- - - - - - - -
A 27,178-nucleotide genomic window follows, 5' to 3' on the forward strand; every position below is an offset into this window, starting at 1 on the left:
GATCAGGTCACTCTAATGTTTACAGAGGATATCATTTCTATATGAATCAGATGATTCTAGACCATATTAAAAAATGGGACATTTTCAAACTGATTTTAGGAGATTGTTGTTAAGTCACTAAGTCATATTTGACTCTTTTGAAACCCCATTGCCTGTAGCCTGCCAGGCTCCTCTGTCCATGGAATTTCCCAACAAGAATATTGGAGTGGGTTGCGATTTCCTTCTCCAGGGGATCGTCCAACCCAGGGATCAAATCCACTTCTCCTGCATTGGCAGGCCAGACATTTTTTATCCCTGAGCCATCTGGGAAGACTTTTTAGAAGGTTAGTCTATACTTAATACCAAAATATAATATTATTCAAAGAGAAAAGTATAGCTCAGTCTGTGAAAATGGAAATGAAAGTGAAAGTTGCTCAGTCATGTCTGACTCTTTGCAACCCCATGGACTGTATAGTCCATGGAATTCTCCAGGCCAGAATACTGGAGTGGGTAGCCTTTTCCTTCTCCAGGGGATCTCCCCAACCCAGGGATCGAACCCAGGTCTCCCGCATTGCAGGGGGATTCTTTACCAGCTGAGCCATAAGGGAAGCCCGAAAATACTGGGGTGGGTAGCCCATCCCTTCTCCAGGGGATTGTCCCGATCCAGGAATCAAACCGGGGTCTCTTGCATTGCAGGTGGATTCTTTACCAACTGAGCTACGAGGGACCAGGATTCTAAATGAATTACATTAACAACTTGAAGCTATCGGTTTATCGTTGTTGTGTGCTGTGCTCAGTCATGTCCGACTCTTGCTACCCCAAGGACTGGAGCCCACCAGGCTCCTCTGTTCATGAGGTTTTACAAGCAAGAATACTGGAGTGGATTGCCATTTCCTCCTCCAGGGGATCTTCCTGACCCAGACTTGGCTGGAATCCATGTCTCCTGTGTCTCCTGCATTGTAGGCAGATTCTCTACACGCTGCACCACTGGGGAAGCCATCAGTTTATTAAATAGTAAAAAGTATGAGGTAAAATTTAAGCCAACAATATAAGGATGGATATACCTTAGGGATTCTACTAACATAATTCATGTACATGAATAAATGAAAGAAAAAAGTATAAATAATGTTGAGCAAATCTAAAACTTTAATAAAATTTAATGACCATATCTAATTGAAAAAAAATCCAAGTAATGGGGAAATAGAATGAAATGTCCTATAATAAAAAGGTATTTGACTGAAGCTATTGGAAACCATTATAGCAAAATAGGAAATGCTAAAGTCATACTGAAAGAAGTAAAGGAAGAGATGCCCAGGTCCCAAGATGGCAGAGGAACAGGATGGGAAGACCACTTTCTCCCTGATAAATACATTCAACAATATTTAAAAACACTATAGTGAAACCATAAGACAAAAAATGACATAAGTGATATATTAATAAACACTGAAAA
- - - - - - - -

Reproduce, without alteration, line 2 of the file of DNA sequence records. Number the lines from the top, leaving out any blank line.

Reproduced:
GATCAGGTCACTCTAATGTTTACAGAGGATATCATTTCTATATGAATCAGATGATTCTAGACCATATTAAAAAATGGGACATTTTCAAACTGATTTTAGGAGATTGTTGTTAAGTCACTAAGTCATATTTGACTCTTTTGAAACCCCATTGCCTGTAGCCTGCCAGGCTCCTCTGTCCATGGAATTTCCCAACAAGAATATTGGAGTGGGTTGCGATTTCCTTCTCCAGGGGATCGTCCAACCCAGGGATCAAATCCACTTCTCCTGCATTGGCAGGCCAGACATTTTTTATCCCTGAGCCATCTGGGAAGACTTTTTAGAAGGTTAGTCTATACTTAATACCAAAATATAATATTATTCAAAGAGAAAAGTATAGCTCAGTCTGTGAAAATGGAAATGAAAGTGAAAGTTGCTCAGTCATGTCTGACTCTTTGCAACCCCATGGACTGTATAGTCCATGGAATTCTCCAGGCCAGAATACTGGAGTGGGTAGCCTTTTCCTTCTCCAGGGGATCTCCCCAACCCAGGGATCGAACCCAGGTCTCCCGCATTGCAGGGGGATTCTTTACCAGCTGAGCCATAAGGGAAGCCCGAAAATACTGGGGTGGGTAGCCCATCCCTTCTCCAGGGGATTGTCCCGATCCAGGAATCAAACCGGGGTCTCTTGCATTGCAGGTGGATTCTTTACCAACTGAGCTACGAGGGACCAGGATTCTAAATGAATTACATTAACAACTTGAAGCTATCGGTTTATCGTTGTTGTGTGCTGTGCTCAGTCATGTCCGACTCTTGCTACCCCAAGGACTGGAGCCCACCAGGCTCCTCTGTTCATGAGGTTTTACAAGCAAGAATACTGGAGTGGATTGCCATTTCCTCCTCCAGGGGATCTTCCTGACCCAGACTTGGCTGGAATCCATGTCTCCTGTGTCTCCTGCATTGTAGGCAGATTCTCTACACGCTGCACCACTGGGGAAGCCATCAGTTTATTAAATAGTAAAAAGTATGAGGTAAAATTTAAGCCAACAATATAAGGATGGATATACCTTAGGGATTCTACTAACATAATTCATGTACATGAATAAATGAAAGAAAAAAGTATAAATAATGTTGAGCAAATCTAAAACTTTAATAAAATTTAATGACCATATCTAATTGAAAAAAAATCCAAGTAATGGGGAAATAGAATGAAATGTCCTATAATAAAAAGGTATTTGACTGAAGCTATTGGAAACCATTATAGCAAAATAGGAAATGCTAAAGTCATACTGAAAGAAGTAAAGGAAGAGATGCCCAGGTCCCAAGATGGCAGAGGAACAGGATGGGAAGACCACTTTCTCCCTGATAAATACATTCAACAATATTTAAAAACACTATAGTGAAACCATAAGACAAAAAATGACATAAGTGATATATTAATAAACACTGAAAA